If it's your first time, three days (or a long weekend) is enough time to get a feel for the city. You'll be able to see the biggest attractions, indulge in plenty of delicious food, and partake in the city's renowned nightlife.
However, five days (or a full week) would be even better. You'll be able to enjoy the city at a more leisurely pace, take a day trip (or two) out of the city, and can truly embrace that laid back NOLA life!
You may be wondering ... do you need a car to visit New Orleans?
You definitely don't need a car to visit New Orleans. In fact, it can be a pain in the butt. For one thing, parking is very expensive, and at most hotels, you'll need to wait for valet to bring your car around. Which can take a loooong time on weekends, especially during check out on a Sunday.
The good news is that NOLA is very walkable, and you can also use the streetcar, buses, bikes, and Uber / Lyft. Here are some tips for getting around:
- Walking - You can get pretty much anywhere in the French Quarter on foot. It's fun to explore other neighborhoods this way too, once you get there. Just keep in mind that the weather tends toward hot and humid, so you'll want take breaks to escape the heat.
- Public Transporation (Streetcars / Buses) - If you're planning to take public transportation, I'd highly recommend downloading the GoMobile app ... it makes buying tickets so simple. Then, purchase a Jazzy Pass. A one day pass is just $3.00, and it's valid for 24 hours (multi-day passes are also available). If you don't want to download the app, you will need to have exact change when boarding a bus or streetcar ($1.25 per ride).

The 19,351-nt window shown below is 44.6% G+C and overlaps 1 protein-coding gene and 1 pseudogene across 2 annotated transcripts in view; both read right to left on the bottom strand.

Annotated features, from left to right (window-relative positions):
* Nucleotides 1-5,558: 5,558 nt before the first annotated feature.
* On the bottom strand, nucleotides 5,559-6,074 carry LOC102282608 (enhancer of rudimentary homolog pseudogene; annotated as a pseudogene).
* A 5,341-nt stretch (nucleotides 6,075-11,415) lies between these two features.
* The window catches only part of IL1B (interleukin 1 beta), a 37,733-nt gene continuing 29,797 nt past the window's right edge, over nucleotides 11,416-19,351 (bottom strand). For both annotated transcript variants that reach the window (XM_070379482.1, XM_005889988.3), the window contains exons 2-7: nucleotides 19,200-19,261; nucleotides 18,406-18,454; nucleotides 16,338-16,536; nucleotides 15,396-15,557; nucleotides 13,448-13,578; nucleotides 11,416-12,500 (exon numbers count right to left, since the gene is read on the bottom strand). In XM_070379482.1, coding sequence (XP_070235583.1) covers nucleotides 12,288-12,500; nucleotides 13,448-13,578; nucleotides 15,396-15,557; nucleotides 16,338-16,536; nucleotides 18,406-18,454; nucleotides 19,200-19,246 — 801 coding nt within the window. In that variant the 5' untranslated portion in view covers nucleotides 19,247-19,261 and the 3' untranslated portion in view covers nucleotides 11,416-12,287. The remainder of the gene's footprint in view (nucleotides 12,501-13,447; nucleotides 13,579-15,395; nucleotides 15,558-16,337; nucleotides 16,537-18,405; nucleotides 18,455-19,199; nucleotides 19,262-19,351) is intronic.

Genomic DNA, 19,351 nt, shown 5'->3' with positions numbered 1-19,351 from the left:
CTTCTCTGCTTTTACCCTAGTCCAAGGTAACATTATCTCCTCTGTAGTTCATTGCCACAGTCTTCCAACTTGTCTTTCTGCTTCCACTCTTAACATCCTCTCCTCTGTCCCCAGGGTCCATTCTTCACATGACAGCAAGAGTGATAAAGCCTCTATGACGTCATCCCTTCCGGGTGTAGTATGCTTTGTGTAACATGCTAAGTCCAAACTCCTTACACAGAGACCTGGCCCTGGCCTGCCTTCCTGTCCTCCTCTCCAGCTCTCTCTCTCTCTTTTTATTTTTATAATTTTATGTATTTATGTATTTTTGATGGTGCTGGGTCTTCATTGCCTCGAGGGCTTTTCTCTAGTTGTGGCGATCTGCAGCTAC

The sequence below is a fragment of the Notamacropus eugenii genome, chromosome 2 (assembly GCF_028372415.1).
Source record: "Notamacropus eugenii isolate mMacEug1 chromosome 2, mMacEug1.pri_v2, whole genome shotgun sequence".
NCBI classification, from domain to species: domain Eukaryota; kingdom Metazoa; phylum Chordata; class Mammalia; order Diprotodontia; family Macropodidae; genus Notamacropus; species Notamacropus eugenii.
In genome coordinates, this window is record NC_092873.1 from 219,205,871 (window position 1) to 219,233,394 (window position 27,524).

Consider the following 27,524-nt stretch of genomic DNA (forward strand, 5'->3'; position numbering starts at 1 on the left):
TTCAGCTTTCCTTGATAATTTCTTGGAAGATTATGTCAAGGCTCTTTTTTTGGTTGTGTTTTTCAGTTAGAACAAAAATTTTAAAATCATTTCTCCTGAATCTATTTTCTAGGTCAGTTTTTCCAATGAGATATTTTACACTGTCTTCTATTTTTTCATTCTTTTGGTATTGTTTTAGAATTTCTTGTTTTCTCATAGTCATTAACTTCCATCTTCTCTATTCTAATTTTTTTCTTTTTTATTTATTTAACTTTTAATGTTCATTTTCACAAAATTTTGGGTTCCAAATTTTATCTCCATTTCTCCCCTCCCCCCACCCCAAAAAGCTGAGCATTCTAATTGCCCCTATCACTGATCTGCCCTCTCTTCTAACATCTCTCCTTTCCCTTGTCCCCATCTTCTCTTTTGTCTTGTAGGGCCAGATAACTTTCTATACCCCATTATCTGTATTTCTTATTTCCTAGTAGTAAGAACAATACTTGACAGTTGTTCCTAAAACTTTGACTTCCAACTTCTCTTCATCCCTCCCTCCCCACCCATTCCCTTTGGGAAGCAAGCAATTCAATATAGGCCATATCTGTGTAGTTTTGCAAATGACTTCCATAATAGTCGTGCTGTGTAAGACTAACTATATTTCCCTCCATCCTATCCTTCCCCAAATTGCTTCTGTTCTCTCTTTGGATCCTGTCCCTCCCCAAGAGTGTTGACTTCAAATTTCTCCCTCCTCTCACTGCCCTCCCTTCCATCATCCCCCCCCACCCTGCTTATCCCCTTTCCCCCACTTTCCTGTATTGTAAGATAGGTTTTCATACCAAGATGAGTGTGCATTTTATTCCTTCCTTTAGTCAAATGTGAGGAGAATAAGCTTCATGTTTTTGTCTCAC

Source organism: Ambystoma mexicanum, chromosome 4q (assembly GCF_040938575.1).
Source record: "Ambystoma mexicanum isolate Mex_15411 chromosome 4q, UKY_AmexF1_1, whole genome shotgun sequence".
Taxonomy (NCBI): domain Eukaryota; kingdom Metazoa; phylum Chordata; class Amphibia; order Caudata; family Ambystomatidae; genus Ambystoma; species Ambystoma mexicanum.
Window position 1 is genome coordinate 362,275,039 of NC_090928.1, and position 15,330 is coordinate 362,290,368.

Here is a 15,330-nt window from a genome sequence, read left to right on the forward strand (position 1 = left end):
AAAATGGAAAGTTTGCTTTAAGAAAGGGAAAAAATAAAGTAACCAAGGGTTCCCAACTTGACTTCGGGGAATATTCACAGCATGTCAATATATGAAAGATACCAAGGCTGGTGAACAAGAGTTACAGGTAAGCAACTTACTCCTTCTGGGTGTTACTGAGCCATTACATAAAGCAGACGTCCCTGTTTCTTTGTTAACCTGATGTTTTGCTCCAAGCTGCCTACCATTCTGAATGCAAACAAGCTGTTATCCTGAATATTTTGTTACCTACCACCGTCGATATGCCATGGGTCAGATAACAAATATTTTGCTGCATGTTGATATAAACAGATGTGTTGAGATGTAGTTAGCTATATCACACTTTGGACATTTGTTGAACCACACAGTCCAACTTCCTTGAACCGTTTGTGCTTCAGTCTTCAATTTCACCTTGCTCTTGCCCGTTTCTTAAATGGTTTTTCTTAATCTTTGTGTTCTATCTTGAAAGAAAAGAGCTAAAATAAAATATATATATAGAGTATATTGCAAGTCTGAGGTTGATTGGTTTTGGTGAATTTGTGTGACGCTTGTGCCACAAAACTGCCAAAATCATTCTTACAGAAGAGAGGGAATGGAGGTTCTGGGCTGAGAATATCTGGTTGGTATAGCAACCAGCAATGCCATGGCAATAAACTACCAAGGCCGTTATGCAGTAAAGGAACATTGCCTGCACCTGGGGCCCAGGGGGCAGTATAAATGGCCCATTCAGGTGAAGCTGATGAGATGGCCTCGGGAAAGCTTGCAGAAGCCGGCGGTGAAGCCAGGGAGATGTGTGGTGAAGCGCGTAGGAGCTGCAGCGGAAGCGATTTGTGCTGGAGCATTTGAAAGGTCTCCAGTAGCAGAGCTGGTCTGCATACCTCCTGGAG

- Bikes - Biking is another excellent way to get around NOLA. The city's bike share program is called Blue Bikes, and it's really affordable to use ($0.15/minute or $25.00/month). You'll find other places to rent bikes too, and you can also take bike tours which is a great way to explore the city.
- Uber / Lyft - Just like in most other U.S. cities, you can use your Uber or Lyft app to find a driver. This is my preferred way to get around after dark.
Getting To / From the Airport
If you are flying into New Orleans, you will be landing at Louis Armstrong International Airport. From there, you have a few options for getting into the city (prices are subject to change):